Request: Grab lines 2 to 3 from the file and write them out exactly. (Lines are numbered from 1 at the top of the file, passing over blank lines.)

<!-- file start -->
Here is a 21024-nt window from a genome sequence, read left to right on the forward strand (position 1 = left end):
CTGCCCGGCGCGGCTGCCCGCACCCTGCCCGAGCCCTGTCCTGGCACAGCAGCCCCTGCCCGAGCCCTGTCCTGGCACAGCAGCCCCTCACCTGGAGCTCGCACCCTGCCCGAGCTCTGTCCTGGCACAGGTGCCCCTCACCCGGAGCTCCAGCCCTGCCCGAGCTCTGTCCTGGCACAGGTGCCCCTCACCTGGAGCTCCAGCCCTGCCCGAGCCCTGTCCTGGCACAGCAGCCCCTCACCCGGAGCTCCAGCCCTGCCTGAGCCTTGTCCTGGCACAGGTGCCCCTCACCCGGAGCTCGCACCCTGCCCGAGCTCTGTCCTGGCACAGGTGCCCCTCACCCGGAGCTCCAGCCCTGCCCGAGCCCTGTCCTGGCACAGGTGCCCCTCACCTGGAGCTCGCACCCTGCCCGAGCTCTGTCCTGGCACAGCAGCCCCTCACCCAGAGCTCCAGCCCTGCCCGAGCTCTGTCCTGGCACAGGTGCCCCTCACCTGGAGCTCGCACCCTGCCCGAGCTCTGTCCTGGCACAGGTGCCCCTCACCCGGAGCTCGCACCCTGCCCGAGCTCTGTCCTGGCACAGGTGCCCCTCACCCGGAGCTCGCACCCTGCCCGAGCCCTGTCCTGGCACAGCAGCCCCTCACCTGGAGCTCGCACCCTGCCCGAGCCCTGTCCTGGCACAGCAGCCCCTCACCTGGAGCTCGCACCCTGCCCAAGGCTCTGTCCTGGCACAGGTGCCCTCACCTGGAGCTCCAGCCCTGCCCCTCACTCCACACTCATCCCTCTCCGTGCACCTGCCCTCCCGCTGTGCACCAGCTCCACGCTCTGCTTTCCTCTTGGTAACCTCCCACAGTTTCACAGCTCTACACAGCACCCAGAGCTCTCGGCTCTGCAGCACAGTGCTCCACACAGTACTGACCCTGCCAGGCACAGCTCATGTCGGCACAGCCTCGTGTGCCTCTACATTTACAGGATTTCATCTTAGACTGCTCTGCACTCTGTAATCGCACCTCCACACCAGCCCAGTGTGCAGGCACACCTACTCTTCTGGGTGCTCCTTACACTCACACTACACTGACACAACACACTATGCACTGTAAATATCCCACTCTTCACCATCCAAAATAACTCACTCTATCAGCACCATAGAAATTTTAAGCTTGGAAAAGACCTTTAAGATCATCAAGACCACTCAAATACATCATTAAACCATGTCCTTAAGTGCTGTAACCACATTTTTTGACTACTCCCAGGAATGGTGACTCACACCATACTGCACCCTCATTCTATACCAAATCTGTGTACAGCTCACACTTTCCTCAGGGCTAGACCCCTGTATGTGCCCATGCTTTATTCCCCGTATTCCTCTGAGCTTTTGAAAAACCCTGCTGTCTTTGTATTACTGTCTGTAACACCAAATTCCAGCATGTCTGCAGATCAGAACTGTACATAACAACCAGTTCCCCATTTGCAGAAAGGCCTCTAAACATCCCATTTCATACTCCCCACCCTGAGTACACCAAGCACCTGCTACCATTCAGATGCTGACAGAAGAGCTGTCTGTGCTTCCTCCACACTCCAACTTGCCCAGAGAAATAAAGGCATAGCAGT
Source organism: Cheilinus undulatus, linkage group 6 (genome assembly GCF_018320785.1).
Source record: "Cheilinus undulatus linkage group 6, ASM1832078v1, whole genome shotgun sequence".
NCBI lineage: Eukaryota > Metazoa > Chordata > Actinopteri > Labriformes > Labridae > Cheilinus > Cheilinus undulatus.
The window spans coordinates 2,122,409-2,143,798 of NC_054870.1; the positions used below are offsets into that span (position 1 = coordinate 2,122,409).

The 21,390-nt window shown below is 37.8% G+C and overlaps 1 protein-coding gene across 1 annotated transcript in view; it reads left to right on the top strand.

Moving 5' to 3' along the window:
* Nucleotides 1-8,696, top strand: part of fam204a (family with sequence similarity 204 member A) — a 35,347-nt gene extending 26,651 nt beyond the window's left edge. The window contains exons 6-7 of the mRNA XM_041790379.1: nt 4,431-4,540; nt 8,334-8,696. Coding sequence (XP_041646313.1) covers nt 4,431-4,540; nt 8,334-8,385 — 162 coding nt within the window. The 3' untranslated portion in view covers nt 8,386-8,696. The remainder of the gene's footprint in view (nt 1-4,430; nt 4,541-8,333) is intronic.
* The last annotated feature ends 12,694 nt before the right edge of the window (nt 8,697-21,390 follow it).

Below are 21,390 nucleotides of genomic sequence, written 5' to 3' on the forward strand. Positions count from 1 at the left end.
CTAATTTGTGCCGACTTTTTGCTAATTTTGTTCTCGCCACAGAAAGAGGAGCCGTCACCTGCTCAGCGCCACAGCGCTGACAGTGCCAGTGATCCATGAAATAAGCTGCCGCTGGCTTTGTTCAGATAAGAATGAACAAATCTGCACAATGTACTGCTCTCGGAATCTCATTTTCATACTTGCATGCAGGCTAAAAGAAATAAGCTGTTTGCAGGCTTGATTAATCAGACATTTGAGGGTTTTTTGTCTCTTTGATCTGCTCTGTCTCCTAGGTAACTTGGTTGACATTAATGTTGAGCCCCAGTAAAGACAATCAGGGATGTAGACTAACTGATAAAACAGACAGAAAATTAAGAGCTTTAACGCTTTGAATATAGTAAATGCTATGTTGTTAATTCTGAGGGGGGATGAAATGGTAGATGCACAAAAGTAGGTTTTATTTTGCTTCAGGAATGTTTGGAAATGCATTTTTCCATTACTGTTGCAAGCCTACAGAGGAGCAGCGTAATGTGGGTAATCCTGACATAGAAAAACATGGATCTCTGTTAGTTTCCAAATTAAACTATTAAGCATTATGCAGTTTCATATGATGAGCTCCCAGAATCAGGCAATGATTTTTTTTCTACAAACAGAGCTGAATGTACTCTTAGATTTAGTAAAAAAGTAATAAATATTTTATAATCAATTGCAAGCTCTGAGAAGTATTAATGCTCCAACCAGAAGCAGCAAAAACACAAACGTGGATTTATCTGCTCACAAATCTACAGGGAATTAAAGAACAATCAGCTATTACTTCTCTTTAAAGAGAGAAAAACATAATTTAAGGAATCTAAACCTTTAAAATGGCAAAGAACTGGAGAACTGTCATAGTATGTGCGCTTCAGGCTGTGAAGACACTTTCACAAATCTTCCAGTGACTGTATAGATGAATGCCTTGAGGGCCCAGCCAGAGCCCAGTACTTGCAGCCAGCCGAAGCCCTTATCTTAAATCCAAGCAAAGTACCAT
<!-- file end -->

CTGCCCGGCGCGGCTGCCCGCACCCTGCCCGAGCCCTGTCCTGGCACAGCAGCCCCTGCCCGAGCCCTGTCCTGGCACAGCAGCCCCTCACCTGGAGCTCGCACCCTGCCCGAGCTCTGTCCTGGCACAGGTGCCCCTCACCCGGAGCTCCAGCCCTGCCCGAGCTCTGTCCTGGCACAGGTGCCCCTCACCTGGAGCTCCAGCCCTGCCCGAGCCCTGTCCTGGCACAGCAGCCCCTCACCCGGAGCTCCAGCCCTGCCTGAGCCTTGTCCTGGCACAGGTGCCCCTCACCCGGAGCTCGCACCCTGCCCGAGCTCTGTCCTGGCACAGGTGCCCCTCACCCGGAGCTCCAGCCCTGCCCGAGCCCTGTCCTGGCACAGGTGCCCCTCACCTGGAGCTCGCACCCTGCCCGAGCTCTGTCCTGGCACAGCAGCCCCTCACCCAGAGCTCCAGCCCTGCCCGAGCTCTGTCCTGGCACAGGTGCCCCTCACCTGGAGCTCGCACCCTGCCCGAGCTCTGTCCTGGCACAGGTGCCCCTCACCCGGAGCTCGCACCCTGCCCGAGCTCTGTCCTGGCACAGGTGCCCCTCACCCGGAGCTCGCACCCTGCCCGAGCCCTGTCCTGGCACAGCAGCCCCTCACCTGGAGCTCGCACCCTGCCCGAGCCCTGTCCTGGCACAGCAGCCCCTCACCTGGAGCTCGCACCCTGCCCAAGGCTCTGTCCTGGCACAGGTGCCCTCACCTGGAGCTCCAGCCCTGCCCCTCACTCCACACTCATCCCTCTCCGTGCACCTGCCCTCCCGCTGTGCACCAGCTCCACGCTCTGCTTTCCTCTTGGTAACCTCCCACAGTTTCACAGCTCTACACAGCACCCAGAGCTCTCGGCTCTGCAGCACAGTGCTCCACACAGTACTGACCCTGCCAGGCACAGCTCATGTCGGCACAGCCTCGTGTGCCTCTACATTTACAGGATTTCATCTTAGACTGCTCTGCACTCTGTAATCGCACCTCCACACCAGCCCAGTGTGCAGGCACACCTACTCTTCTGGGTGCTCCTTACACTCACACTACACTGACACAACACACTATGCACTGTAAATATCCCACTCTTCACCATCCAAAATAACTCACTCTATCAGCACCATAGAAATTTTAAGCTTGGAAAAGACCTTTAAGATCATCAAGACCACTCAAATACATCATTAAACCATGTCCTTAAGTGCTGTAACCACATTTTTTGACTACTCCCAGGAATGGTGACTCACACCATACTGCACCCTCATTCTATACCAAATCTGTGTACAGCTCACACTTTCCTCAGGGCTAGACCCCTGTATGTGCCCATGCTTTATTCCCCGTATTCCTCTGAGCTTTTGAAAAACCCTGCTGTCTTTGTATTACTGTCTGTAACACCAAATTCCAGCATGTCTGCAGATCAGAACTGTACATAACAACCAGTTCCCCATTTGCAGAAAGGCCTCTAAACATCCCATTTCATACTCCCCACCCTGAGTACACCAAGCACCTGCTACCATTCAGATGCTGACAGAAGAGCTGTCTGTGCTTCCTCCACACTCCAACTTGCCCAGAGAAATAAAGGCATAGCAGT
Source organism: Cheilinus undulatus, linkage group 6 (genome assembly GCF_018320785.1).